The government can go through your federal refund to collect if you owe money to other government agencies. The most common cases involve court-ordered financial payments associated with a former marriage (e.g., delinquent child or spousal support payments) or unpaid student loans.
The IRS will even make sure it gets prior federal tax debts that you didn't clear.
Even taxpayers who have a payment arrangement in place with the IRS could encounter refund issues. The agreement with the IRS says it can apply any refund you have against what you owe.
Self-correcting your mistakes
In a worst-case scenario, you might not even get a refund.
"You'll get a letter telling you to refile," says Scharin.
You also should refile your return and refigure your tax bill and any refund if you find a mistake that the IRS overlooked in processing. If the IRS does eventually notice the error, you'll face penalties and interest on the amount you didn't properly pay on time.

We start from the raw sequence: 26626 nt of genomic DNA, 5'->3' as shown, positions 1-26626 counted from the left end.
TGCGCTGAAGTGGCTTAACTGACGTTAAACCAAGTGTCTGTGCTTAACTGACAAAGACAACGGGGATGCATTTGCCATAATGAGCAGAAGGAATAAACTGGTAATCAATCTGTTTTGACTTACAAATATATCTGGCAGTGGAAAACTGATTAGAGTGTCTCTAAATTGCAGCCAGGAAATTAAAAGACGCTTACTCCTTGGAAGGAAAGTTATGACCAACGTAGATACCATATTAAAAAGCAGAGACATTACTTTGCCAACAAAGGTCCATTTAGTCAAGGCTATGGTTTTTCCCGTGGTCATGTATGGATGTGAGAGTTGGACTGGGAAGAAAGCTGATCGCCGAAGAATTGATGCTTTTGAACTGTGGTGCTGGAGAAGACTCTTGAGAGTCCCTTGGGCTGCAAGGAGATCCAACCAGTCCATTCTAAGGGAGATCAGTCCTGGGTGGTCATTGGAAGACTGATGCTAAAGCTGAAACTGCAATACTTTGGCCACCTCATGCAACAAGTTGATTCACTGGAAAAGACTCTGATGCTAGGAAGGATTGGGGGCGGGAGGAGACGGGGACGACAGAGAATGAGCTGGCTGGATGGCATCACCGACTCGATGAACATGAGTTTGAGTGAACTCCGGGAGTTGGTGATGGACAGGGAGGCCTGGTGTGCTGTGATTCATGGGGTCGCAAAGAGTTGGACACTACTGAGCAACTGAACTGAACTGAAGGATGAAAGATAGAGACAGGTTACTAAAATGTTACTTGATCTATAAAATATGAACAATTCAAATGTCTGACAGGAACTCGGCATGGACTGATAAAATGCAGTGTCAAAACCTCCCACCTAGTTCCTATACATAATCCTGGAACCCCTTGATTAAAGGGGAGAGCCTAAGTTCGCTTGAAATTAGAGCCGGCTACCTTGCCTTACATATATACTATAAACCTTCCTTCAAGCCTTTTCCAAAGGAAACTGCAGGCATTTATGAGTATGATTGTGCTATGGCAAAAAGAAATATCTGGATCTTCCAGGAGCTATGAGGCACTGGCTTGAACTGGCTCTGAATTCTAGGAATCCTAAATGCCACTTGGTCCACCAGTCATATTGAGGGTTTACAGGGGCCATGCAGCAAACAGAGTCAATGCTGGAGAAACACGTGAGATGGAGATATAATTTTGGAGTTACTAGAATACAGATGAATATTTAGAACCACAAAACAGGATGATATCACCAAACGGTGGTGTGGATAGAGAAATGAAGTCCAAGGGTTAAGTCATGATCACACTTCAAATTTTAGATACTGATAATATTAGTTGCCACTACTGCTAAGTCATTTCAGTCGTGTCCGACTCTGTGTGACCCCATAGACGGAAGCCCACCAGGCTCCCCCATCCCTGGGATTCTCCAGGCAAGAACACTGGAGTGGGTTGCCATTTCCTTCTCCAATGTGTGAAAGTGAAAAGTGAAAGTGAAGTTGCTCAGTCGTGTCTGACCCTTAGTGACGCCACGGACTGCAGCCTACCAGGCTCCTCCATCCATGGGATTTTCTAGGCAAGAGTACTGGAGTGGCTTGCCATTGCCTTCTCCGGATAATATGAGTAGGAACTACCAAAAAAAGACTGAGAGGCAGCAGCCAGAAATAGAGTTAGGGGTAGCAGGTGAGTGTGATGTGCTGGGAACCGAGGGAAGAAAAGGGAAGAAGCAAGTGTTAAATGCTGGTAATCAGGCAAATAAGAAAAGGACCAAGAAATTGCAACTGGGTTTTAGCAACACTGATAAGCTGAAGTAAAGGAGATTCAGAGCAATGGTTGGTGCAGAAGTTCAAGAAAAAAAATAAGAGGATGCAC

In these cases, file an amended return, Form 1040X, and send the original, incorrect refund check back to the agency. If the money was directly deposited, use it to pay your correct tax due.
Since you cannot e-file Form 1040X, the IRS says to include a letter of explanation with the returned check or corrected payment amount. The agency will issue you a refund for the proper amount when it processes your amended return.
When sending back an actual check, on the back where you normally would endorse it, write "void." Send the check and your letter detailing why you're sending back the check. Be sure to include your name, Social Security number, mailing address and a daytime telephone number in case an agent needs to follow up with you.
Send the check back to the issuing center; you'll find that location on the front of the check. Before you drop it in the mail, make a copy of the check and your letter for your files. It's a good idea to send the material with a return receipt for additional verification for your records.